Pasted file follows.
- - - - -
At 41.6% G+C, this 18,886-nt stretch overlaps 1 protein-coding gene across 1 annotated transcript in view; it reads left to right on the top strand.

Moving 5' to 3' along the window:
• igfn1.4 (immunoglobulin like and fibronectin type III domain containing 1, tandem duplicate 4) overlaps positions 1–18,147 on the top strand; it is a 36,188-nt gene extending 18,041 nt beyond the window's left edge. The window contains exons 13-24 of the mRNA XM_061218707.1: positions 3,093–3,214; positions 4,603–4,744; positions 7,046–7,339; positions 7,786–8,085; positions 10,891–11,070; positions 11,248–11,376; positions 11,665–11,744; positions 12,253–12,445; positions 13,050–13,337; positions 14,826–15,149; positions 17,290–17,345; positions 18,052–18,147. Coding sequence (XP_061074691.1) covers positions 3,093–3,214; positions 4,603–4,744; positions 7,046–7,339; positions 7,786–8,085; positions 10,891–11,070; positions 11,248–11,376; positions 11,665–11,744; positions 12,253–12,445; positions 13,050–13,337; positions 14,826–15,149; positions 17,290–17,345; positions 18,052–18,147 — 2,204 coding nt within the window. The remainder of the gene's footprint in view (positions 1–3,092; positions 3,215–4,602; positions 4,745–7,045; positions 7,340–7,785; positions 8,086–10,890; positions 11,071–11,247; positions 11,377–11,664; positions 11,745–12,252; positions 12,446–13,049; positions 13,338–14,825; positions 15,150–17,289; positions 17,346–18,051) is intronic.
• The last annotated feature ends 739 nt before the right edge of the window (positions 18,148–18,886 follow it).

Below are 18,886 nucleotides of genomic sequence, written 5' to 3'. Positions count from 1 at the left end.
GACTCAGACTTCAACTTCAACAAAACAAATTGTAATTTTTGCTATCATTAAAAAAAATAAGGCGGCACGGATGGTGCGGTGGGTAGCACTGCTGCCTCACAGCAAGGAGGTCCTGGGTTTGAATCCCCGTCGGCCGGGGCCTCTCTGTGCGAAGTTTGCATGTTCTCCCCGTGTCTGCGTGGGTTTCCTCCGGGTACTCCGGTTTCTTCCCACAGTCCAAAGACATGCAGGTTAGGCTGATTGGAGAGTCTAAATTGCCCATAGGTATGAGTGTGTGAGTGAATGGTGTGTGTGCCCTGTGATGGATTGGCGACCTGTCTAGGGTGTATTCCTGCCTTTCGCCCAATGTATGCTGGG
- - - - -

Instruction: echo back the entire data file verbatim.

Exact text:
At 41.6% G+C, this 18,886-nt stretch overlaps 1 protein-coding gene across 1 annotated transcript in view; it reads left to right on the top strand.

Moving 5' to 3' along the window:
• igfn1.4 (immunoglobulin like and fibronectin type III domain containing 1, tandem duplicate 4) overlaps positions 1–18,147 on the top strand; it is a 36,188-nt gene extending 18,041 nt beyond the window's left edge. The window contains exons 13-24 of the mRNA XM_061218707.1: positions 3,093–3,214; positions 4,603–4,744; positions 7,046–7,339; positions 7,786–8,085; positions 10,891–11,070; positions 11,248–11,376; positions 11,665–11,744; positions 12,253–12,445; positions 13,050–13,337; positions 14,826–15,149; positions 17,290–17,345; positions 18,052–18,147. Coding sequence (XP_061074691.1) covers positions 3,093–3,214; positions 4,603–4,744; positions 7,046–7,339; positions 7,786–8,085; positions 10,891–11,070; positions 11,248–11,376; positions 11,665–11,744; positions 12,253–12,445; positions 13,050–13,337; positions 14,826–15,149; positions 17,290–17,345; positions 18,052–18,147 — 2,204 coding nt within the window. The remainder of the gene's footprint in view (positions 1–3,092; positions 3,215–4,602; positions 4,745–7,045; positions 7,340–7,785; positions 8,086–10,890; positions 11,071–11,247; positions 11,377–11,664; positions 11,745–12,252; positions 12,446–13,049; positions 13,338–14,825; positions 15,150–17,289; positions 17,346–18,051) is intronic.
• The last annotated feature ends 739 nt before the right edge of the window (positions 18,148–18,886 follow it).

Below are 18,886 nucleotides of genomic sequence, written 5' to 3'. Positions count from 1 at the left end.
GACTCAGACTTCAACTTCAACAAAACAAATTGTAATTTTTGCTATCATTAAAAAAAATAAGGCGGCACGGATGGTGCGGTGGGTAGCACTGCTGCCTCACAGCAAGGAGGTCCTGGGTTTGAATCCCCGTCGGCCGGGGCCTCTCTGTGCGAAGTTTGCATGTTCTCCCCGTGTCTGCGTGGGTTTCCTCCGGGTACTCCGGTTTCTTCCCACAGTCCAAAGACATGCAGGTTAGGCTGATTGGAGAGTCTAAATTGCCCATAGGTATGAGTGTGTGAGTGAATGGTGTGTGTGCCCTGTGATGGATTGGCGACCTGTCTAGGGTGTATTCCTGCCTTTCGCCCAATGTATGCTGGG